Child sex victims being bent to national security agenda

Aug 12, 2020

We are all against cyber-crime – criminal offences done with the aid of a computer – are we not?  And cyber-terrorism – bad guys, and not only jihadist terrorists, using the internet to recruit, propagandise, communicate and, probably transfer money to each other?

And do we not also deplore cyber-war or cyber-sabotage: hacking into computer systems to spy, to steal intellectual property, to capture control of or to damage sensitive national infrastructure or military systems?

So we are, or so we do. They are bad things, and they are problems. No doubt we must do something about them. But simply because government is doing something by no means necessarily guarantees that the thing is the right thing, is in proportion to the supposed danger to the community, or that doing the thing will make much, or any difference. Particularly when most of the money will be going to agencies being less than honest in their presentation of the problem, and more than a bit willing to construct bureaucratic empires in the pretence that they are going to do something about it.

There are a few sure clues to the idea that we are being steam-rollered, and marketed into the idea that we are facing a serious, and increasing crisis from outside. There is, for example, a steady cycle of announcements, invariably with the prime minister, and sundry others from the police and security systems, declaring threats from abroad [code for China, whose eye we poke with a burnt stick once or twice a day.] The instances or proofs of the problem — an external attack on the computer systems of a government department or the ANU — will not be particularly new. Nor will the new measures government says it will be taking. For more than a year, indeed, ministers have been repackaging old announcements as if they were new, or giving slight details of intended spending from sums long ago appropriated.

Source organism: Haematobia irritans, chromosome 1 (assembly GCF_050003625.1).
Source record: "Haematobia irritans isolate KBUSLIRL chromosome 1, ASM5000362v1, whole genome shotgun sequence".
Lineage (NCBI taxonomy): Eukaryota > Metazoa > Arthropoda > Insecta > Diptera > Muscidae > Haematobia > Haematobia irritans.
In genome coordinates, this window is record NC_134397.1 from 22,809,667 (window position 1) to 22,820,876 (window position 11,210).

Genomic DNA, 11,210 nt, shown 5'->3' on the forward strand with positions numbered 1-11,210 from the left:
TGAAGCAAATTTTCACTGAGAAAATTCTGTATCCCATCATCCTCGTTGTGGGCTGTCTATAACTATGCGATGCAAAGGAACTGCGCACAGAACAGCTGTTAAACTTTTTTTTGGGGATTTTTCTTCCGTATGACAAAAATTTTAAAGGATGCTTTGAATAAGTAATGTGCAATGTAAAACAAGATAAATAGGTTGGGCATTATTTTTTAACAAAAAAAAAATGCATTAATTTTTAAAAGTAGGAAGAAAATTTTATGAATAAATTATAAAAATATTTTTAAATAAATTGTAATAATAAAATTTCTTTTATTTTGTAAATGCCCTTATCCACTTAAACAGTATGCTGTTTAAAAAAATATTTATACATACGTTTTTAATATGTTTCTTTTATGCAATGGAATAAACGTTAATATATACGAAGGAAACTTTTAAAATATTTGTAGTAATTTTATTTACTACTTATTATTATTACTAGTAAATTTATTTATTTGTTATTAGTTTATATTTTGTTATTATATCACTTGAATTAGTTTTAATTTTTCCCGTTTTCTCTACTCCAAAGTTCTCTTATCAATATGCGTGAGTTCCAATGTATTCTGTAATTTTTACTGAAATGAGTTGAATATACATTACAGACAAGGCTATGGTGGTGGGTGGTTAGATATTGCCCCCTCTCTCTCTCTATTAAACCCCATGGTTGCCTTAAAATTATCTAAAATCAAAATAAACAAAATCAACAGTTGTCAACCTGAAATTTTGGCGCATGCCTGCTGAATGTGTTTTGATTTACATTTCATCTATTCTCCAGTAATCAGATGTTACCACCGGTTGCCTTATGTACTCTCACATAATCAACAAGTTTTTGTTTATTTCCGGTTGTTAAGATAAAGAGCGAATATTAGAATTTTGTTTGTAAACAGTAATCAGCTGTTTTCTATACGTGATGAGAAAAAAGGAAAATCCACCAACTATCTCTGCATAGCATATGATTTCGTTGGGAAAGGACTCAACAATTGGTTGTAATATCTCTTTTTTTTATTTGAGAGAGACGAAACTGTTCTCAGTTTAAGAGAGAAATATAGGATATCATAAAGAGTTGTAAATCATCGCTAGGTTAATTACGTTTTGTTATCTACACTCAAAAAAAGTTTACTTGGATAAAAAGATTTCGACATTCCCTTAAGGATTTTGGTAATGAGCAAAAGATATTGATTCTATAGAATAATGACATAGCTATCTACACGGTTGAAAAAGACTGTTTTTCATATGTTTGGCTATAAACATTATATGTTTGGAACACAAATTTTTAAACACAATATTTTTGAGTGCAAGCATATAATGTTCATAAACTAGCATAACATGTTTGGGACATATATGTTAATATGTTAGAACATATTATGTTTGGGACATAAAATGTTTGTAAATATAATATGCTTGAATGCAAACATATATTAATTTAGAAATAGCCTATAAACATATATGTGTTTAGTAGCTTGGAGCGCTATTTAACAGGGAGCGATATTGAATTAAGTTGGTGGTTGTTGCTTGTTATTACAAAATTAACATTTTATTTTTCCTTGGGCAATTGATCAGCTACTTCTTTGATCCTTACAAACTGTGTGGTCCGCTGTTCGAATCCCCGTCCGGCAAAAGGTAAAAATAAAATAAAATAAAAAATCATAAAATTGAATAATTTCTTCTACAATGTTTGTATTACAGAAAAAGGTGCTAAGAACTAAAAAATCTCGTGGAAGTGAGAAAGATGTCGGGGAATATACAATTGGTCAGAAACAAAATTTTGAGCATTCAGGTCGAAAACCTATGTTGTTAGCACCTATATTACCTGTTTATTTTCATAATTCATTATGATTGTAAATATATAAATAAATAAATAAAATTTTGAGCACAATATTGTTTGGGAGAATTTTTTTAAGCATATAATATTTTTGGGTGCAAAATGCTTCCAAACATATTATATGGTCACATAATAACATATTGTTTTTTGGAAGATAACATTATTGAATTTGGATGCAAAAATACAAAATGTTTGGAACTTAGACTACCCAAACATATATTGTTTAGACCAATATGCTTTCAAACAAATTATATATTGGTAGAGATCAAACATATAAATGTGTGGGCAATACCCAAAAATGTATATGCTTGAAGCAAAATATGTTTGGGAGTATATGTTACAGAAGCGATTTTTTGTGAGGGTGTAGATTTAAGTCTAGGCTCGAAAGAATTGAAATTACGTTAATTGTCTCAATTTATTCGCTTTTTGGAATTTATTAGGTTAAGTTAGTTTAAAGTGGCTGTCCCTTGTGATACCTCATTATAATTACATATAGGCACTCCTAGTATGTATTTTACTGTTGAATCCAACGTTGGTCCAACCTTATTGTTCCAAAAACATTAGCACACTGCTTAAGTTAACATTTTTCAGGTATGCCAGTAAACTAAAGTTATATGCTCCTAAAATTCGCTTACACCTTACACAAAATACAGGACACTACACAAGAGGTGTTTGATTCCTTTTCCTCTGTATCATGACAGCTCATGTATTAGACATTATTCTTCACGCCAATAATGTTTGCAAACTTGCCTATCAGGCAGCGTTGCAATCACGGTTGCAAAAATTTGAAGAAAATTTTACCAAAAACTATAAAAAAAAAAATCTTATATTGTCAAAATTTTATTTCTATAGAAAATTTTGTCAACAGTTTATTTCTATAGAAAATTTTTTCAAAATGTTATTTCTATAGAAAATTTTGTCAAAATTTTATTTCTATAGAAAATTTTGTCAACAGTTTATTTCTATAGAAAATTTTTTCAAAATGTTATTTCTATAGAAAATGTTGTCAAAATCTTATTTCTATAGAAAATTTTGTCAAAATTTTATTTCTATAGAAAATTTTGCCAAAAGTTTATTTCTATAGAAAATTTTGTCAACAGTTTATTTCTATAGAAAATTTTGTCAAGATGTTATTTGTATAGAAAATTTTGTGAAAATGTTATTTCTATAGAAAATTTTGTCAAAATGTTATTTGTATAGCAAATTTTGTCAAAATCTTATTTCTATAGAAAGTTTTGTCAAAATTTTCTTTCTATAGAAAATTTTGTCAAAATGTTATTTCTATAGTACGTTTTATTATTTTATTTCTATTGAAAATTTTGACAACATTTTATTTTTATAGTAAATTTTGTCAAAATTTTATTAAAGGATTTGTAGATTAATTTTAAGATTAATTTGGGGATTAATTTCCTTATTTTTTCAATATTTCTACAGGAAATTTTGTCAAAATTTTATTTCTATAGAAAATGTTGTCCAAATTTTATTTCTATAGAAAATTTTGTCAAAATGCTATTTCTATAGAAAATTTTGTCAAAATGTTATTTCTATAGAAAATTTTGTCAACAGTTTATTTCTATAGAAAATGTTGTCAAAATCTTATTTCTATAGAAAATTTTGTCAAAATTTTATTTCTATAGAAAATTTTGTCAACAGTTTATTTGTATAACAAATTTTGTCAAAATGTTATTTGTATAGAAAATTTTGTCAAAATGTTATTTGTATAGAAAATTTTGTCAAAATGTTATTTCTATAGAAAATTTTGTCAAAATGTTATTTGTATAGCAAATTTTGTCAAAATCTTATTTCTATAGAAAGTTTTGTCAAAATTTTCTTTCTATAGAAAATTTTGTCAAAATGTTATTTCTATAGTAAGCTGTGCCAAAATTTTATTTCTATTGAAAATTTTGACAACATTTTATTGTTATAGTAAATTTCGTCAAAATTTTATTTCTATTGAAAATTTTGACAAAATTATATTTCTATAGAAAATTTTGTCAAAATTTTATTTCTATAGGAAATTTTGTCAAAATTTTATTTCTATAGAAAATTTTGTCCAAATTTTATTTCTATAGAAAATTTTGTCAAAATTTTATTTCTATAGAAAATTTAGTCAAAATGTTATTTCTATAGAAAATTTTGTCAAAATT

What is notable is how much the proffered rationale seems to depend on fighting paedophilia. Even at the police level, the PR doesn’t talk of fraud, or identity theft, or, these days, even much about terrorism. But it is as much involved in the security rationale for new powers, new empires and new resources.

The handy thing about paedophilia, of course, is the inherent suggestion that anyone who doubts the role being assumed, or that the AFP is playing a particularly important role in combating it, must be in favour of paedophilia.  With most cyber-crime having any international dimension, such as the cyber-stealing of credit card details,  the most that police and cyber-agencies can do is warn consumers, establish hotlines at which crime can be reported, then exaggerated, and sympathise afterwards with victims who failed to heed the warnings. That’s unlikely to change with the planned spending of several billion in future years, or from the existence of many more cops and officials on the cyber beat.

Sadly, most of the statistics available on the problem of child sex abuse, child sexual exploitation, and the trafficking of images of abuse are not much to be relied on to make the case that the best chance of reducing the damage is by having more cyber cops at the federal level. First, the overwhelming proportion of crime involving child-sex matters is within state jurisdiction, and lacks that “federal aspect” which has given the AFP the right to march uninvited into pretending to “own” the small tiny proportion of cases involving overseas victims or transactions.

We have had a good deal of publicity about victims who were in state, church or social institutions, including schools, over recent years. The record there has shown that police agencies were for a long time inept at detecting the problem, or in doing anything about it, especially if the institutions were well connected. That includes the AFP at the ACT level. For many years, with child sexual offences as well as physical or sexual violence against women, Australian police were more a part of the problem than of the solution, and often downplayed the issue, helped cover it up, or failed to regard it with the resources it deserved. The record has slightly improved in recent years, but the numbers of new cases (rather than tidying up matters that came to light during the royal commission), does not suggest a great increase in allocation of resources or in police effectiveness. Indeed some people clearly shown to have broken the law still seem to live charmed lives and to have retained, unaffected, close friendships and high reputations with powerful Australians.